Fukuda: Right! And that fluidity of chaining your actions together. Making interesting choices along the way encourages you to express yourself in terms of action. It's not a particularly repetitive kind of game. It's very up and down, with different situations and different configurations of geometry and the experience that you go through. It's not a "one mode" experience.
Shacknews: How important is it for you to communicate that relationship between the Pilot and the Titan?
Fukuda: It's essential. One of the questions we asked ourselves is, "What is the essential core of this game, thematically?" We have multiplayer, where you have a Pilot and a Titan. A lot of people say that it's cool that you get to play as an agile Pilot and a durable robot. That seems to be the essence, but how do you translate that to a single-player mode, to an experience that I can play by myself without these other players attacking me? It seemed clear to us that the buddy story is the essence. If you turn it into a narrative, these are buddies. Do they know each other at the beginning? Do they not know each other? Now we can explore down the path of, what is a buddy story?
Shacknews: With that said, what went behind the decision to use dialogue options over the course of the campaign?
Fukuda: One thing we realized was that, in a buddy story or a love story (which a buddy story is, basically), it very rarely works when communication is one way. And the more we worked on the game, we discovered moments where we instinctively replied to the Titan when he asked us a question, like "Are you alright?" That's kind of where it started. "Hey, let's let the player talk to the Titan, just on a purely personal kind of dialogue level." Allow the player to pick the one attitude that matches what they're feeling at the time and lets them respond reflexively and intuitively with the Titan. I think that helps the bond and makes the Titan a more real character.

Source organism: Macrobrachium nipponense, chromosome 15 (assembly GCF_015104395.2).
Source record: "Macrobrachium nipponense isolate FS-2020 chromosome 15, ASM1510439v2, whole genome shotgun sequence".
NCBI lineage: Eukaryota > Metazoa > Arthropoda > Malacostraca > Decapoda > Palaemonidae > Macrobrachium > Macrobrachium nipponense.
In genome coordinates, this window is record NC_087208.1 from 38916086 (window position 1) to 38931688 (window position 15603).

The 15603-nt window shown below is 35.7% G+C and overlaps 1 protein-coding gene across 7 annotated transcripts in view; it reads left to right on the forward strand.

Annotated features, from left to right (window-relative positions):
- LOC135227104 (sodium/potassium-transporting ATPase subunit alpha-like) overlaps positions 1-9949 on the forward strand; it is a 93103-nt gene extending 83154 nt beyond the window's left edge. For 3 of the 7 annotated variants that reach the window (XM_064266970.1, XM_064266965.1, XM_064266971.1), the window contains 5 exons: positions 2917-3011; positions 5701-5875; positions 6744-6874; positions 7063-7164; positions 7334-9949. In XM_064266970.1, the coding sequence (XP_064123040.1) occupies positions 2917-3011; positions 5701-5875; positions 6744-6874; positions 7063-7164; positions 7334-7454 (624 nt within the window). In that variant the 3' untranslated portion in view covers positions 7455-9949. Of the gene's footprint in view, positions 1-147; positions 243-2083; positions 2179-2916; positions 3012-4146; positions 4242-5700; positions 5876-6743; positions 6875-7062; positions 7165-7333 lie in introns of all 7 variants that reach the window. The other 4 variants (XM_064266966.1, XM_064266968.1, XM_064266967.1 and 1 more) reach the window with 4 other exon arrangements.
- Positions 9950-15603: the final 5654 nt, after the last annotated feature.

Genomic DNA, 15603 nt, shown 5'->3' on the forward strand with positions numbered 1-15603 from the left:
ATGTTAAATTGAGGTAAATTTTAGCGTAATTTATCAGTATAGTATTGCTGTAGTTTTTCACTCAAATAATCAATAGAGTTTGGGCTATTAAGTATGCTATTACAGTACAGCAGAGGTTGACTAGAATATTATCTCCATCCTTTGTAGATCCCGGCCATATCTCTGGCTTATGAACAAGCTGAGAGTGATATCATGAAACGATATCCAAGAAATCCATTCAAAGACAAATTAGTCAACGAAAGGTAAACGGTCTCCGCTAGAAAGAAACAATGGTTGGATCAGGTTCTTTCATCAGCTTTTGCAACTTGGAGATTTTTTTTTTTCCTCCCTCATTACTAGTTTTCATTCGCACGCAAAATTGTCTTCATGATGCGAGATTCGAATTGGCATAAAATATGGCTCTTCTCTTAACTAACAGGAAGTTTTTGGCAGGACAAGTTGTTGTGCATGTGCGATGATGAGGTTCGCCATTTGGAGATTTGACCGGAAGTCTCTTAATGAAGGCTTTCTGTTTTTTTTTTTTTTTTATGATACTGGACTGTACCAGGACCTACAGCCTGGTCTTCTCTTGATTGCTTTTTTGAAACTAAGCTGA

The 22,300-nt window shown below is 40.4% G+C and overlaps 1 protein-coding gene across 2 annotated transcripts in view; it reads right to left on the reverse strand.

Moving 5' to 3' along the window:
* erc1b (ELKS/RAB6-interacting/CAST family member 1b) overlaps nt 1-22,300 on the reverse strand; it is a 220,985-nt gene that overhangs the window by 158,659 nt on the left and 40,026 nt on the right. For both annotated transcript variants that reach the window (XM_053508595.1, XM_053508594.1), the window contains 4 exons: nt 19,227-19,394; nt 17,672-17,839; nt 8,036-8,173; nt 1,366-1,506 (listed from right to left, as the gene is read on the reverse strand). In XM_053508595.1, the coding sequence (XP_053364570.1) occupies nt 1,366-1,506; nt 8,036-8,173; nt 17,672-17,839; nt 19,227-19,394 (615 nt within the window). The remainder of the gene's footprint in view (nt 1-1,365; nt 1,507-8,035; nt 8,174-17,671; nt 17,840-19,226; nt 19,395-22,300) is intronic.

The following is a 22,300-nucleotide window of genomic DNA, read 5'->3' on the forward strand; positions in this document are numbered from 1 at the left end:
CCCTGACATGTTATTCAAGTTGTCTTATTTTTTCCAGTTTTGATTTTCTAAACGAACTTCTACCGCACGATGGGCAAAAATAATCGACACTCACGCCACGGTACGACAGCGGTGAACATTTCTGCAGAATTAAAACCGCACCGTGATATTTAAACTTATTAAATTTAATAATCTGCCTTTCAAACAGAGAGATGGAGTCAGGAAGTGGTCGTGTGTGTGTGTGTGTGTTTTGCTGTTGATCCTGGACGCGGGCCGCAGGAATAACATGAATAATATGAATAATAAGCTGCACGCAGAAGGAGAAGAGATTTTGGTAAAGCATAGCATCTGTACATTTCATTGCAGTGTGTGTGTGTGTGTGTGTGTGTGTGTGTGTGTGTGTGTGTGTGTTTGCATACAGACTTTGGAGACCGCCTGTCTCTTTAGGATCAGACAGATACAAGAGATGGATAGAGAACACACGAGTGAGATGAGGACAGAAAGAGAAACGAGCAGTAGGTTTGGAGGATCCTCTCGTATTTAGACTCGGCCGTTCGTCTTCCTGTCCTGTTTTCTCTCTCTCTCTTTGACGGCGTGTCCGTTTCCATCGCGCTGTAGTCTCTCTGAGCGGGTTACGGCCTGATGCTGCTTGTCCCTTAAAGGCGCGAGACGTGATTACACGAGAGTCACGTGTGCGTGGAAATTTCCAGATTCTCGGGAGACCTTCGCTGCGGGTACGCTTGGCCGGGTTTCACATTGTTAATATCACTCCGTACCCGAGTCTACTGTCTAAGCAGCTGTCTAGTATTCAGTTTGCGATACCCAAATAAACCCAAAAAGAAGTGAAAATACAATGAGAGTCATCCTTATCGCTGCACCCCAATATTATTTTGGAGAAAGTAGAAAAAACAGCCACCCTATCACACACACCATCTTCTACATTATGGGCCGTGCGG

Shacknews: There's so much emphasis on that relationship between the Pilot and the Titan. Since I'm building up each of those characters from scratch, there's going to be that temptation and that desire to bring that particular Pilot and that particular Titan into multiplayer with me. Has any thought been given to allowing for those single-player characters to cross over into multiplayer?
Fukuda: There's definitely been a lot of conversation. We haven't decided anything yet. There are differences between how BT is physically constructed, as well, compared to the six Titans available in multiplayer. There are technical differences there that have to be overcome. But I am kind of curious to see if there's a response, if people ask "Well, where is he in multiplayer?" It'd be a great question to be asked.
That concludes our talk about the Titanfall 2 campaign, but there are still questions to be asked about the game's multiplayer. Questions about Respawn working with player feedback, new features, the question of dwindling player bases, and more. Come back to Shacknews tomorrow for part two of our chat with game director Steve Fukuda.
Ozzie Mejia posted a new article, Titanfall 2 director discusses the campaign and telling a buddy story
Shh. Don't tell him.